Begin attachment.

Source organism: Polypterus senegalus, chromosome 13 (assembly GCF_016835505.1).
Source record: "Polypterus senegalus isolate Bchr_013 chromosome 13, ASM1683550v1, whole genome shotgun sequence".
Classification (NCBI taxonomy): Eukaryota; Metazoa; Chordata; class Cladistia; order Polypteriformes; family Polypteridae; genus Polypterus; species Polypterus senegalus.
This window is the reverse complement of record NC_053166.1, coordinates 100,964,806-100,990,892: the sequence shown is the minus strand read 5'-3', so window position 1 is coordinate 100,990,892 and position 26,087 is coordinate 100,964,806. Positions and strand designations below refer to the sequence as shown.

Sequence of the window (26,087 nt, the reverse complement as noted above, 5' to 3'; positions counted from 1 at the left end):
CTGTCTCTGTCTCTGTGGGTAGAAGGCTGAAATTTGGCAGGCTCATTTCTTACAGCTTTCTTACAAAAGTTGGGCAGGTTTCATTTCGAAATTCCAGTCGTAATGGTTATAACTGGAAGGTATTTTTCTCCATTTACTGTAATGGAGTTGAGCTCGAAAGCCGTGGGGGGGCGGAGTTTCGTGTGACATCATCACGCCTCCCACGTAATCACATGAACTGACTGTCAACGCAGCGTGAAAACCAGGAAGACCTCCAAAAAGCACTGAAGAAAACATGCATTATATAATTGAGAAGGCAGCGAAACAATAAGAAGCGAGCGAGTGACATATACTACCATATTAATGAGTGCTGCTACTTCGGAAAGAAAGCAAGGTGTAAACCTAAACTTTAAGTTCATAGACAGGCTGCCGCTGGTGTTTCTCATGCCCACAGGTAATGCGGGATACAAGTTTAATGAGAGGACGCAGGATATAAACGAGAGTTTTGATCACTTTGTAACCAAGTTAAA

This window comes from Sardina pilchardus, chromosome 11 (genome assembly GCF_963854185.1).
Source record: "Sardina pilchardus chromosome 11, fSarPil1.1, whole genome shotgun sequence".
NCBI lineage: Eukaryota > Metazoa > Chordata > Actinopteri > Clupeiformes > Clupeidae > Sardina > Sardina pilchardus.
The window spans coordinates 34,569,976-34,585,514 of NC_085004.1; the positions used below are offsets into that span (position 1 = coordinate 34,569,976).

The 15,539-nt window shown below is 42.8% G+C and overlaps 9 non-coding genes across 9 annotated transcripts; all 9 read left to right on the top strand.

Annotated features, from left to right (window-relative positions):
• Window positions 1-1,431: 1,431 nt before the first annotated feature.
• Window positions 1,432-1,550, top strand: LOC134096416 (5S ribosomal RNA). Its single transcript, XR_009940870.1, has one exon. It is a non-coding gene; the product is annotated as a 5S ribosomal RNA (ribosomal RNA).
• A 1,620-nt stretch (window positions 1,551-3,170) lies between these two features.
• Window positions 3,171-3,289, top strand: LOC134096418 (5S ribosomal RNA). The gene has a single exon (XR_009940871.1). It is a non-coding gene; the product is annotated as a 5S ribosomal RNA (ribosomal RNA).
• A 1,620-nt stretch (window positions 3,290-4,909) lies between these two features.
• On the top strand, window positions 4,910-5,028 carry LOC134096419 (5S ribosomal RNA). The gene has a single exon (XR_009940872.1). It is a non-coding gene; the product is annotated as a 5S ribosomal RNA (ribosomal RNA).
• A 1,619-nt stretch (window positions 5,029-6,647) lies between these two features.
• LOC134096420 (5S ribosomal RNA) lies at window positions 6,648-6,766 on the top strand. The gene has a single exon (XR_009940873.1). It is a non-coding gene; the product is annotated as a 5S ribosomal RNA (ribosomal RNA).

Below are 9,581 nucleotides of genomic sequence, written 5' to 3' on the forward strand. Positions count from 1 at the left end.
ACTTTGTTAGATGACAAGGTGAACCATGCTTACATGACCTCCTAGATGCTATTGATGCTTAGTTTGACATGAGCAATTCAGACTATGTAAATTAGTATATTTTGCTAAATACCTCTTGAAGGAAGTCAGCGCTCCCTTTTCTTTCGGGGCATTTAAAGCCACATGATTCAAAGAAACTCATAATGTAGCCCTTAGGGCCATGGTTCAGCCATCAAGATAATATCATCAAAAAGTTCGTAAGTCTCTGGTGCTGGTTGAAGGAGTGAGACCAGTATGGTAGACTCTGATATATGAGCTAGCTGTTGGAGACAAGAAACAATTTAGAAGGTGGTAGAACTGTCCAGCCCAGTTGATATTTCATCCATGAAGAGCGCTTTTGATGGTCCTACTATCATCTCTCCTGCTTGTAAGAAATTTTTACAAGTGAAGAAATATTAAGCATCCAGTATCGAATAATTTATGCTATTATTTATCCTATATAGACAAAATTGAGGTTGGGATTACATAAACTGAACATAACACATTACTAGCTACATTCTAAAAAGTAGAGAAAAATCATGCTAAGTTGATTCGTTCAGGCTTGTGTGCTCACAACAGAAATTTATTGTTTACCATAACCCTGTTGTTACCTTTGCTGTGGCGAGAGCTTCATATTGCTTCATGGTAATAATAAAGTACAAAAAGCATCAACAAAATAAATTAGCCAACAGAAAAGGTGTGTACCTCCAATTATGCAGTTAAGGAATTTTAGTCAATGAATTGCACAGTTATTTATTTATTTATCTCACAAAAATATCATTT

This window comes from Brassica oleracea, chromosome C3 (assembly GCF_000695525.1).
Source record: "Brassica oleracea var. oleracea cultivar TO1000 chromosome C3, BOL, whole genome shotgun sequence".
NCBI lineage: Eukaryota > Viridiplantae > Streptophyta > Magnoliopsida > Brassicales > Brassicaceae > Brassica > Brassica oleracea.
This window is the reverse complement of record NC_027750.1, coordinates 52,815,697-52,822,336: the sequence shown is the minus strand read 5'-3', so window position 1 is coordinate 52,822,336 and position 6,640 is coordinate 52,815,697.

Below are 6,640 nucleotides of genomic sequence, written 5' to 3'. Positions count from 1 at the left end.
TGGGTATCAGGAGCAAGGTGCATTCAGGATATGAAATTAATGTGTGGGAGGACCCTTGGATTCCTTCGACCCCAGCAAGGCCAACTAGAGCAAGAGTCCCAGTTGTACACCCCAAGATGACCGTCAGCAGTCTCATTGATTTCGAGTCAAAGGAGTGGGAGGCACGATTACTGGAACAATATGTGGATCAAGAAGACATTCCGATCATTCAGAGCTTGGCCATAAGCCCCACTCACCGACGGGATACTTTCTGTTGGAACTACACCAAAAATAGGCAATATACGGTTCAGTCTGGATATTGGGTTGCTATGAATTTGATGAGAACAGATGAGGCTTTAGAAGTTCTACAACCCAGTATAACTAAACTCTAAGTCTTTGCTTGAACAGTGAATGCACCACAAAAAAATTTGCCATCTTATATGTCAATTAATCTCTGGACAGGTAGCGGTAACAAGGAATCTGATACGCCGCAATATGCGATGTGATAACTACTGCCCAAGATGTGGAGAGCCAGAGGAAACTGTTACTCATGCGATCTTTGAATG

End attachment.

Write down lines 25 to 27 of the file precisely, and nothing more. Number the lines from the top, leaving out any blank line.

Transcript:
NCBI lineage: Eukaryota > Viridiplantae > Streptophyta > Magnoliopsida > Brassicales > Brassicaceae > Brassica > Brassica oleracea.
This window is the reverse complement of record NC_027750.1, coordinates 52,815,697-52,822,336: the sequence shown is the minus strand read 5'-3', so window position 1 is coordinate 52,822,336 and position 6,640 is coordinate 52,815,697.

Below are 6,640 nucleotides of genomic sequence, written 5' to 3'. Positions count from 1 at the left end.